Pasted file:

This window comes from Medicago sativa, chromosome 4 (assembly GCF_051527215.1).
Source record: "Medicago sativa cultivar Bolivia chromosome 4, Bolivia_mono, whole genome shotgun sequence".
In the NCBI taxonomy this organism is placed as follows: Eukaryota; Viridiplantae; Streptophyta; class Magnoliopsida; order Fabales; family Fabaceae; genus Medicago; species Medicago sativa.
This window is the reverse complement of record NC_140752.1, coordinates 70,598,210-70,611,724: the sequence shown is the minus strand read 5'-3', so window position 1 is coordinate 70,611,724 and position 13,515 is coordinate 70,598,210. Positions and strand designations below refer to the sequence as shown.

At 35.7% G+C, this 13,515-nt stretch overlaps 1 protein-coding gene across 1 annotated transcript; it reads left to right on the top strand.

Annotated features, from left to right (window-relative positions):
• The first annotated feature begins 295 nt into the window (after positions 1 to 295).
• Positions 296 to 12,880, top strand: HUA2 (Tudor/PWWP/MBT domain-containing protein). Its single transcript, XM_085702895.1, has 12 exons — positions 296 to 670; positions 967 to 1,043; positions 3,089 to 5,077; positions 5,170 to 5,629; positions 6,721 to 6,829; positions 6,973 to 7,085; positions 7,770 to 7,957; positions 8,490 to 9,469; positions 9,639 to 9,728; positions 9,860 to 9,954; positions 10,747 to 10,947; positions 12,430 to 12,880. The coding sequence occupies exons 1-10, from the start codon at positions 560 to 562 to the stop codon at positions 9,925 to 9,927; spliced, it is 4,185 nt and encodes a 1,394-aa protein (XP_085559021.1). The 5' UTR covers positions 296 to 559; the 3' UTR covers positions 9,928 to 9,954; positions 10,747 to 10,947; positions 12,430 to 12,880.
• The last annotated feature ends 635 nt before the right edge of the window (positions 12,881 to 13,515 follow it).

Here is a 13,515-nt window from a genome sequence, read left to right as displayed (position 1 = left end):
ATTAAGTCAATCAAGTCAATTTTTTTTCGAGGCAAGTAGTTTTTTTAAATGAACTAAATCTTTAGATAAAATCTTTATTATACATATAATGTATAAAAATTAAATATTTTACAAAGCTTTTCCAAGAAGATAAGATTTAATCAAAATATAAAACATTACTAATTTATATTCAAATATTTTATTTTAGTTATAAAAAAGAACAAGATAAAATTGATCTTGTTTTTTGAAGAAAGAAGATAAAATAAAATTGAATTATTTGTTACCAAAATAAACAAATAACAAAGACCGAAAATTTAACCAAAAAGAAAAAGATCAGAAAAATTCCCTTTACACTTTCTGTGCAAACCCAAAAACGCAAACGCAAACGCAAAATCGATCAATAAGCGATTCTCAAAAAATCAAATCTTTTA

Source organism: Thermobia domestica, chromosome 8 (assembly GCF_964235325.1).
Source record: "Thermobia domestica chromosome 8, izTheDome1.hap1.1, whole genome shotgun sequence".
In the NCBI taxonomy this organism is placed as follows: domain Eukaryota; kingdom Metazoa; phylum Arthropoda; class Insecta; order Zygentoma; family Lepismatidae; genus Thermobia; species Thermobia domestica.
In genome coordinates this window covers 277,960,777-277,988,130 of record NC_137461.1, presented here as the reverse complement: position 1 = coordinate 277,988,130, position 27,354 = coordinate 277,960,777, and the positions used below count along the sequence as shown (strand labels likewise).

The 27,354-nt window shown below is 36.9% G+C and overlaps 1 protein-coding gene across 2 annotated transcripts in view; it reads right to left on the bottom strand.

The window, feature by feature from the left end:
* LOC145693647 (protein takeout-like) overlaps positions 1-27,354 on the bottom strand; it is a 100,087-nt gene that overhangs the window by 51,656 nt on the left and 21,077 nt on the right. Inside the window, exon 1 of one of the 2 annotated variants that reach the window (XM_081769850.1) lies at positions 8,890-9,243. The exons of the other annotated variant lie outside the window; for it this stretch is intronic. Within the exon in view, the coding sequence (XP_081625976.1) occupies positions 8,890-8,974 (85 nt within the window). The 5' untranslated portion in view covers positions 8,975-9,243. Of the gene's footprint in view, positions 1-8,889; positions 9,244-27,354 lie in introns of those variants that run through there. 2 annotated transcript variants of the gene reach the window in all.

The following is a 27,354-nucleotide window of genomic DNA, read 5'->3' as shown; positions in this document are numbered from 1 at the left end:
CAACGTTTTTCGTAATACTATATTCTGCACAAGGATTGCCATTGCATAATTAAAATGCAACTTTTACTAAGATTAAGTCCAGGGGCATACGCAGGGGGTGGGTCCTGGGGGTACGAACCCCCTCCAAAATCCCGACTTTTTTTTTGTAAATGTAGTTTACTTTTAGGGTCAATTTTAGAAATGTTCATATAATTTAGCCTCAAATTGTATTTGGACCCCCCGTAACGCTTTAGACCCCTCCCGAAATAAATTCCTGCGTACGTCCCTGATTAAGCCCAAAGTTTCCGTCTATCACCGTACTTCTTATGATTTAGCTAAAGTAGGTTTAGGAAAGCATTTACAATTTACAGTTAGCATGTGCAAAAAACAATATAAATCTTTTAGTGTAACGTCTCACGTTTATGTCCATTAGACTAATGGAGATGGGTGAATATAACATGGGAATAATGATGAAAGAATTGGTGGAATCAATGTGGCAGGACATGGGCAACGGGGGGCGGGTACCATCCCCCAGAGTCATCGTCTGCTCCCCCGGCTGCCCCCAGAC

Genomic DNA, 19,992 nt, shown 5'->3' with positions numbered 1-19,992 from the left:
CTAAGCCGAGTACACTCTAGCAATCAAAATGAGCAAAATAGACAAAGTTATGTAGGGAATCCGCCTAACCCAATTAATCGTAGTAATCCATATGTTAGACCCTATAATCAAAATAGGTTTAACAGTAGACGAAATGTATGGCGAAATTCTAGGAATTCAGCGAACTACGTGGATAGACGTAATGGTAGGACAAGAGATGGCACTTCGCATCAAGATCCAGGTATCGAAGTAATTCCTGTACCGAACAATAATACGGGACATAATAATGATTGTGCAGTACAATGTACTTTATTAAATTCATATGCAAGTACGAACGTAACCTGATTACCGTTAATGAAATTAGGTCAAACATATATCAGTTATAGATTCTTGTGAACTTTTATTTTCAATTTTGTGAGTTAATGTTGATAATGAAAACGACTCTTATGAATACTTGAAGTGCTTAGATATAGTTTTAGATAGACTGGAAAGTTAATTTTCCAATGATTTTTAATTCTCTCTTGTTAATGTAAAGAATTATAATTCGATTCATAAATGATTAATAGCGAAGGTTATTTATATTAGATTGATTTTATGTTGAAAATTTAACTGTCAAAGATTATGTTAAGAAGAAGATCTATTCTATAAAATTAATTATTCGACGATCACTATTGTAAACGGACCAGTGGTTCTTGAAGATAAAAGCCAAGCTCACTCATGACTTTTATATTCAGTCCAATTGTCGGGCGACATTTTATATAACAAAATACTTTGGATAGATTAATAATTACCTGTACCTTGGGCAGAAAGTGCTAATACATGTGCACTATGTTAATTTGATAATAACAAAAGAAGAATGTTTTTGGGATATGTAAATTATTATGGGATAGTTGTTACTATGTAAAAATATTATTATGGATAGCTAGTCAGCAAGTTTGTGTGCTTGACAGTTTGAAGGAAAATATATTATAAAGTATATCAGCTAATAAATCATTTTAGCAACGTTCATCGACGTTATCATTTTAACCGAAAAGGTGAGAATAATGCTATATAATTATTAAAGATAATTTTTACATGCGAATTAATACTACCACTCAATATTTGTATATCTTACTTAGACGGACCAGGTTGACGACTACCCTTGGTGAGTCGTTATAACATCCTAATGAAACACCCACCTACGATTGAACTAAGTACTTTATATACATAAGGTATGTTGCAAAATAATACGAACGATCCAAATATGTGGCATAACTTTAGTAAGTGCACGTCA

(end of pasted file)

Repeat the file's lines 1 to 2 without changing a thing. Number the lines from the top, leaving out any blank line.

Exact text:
This window comes from Medicago sativa, chromosome 4 (assembly GCF_051527215.1).
Source record: "Medicago sativa cultivar Bolivia chromosome 4, Bolivia_mono, whole genome shotgun sequence".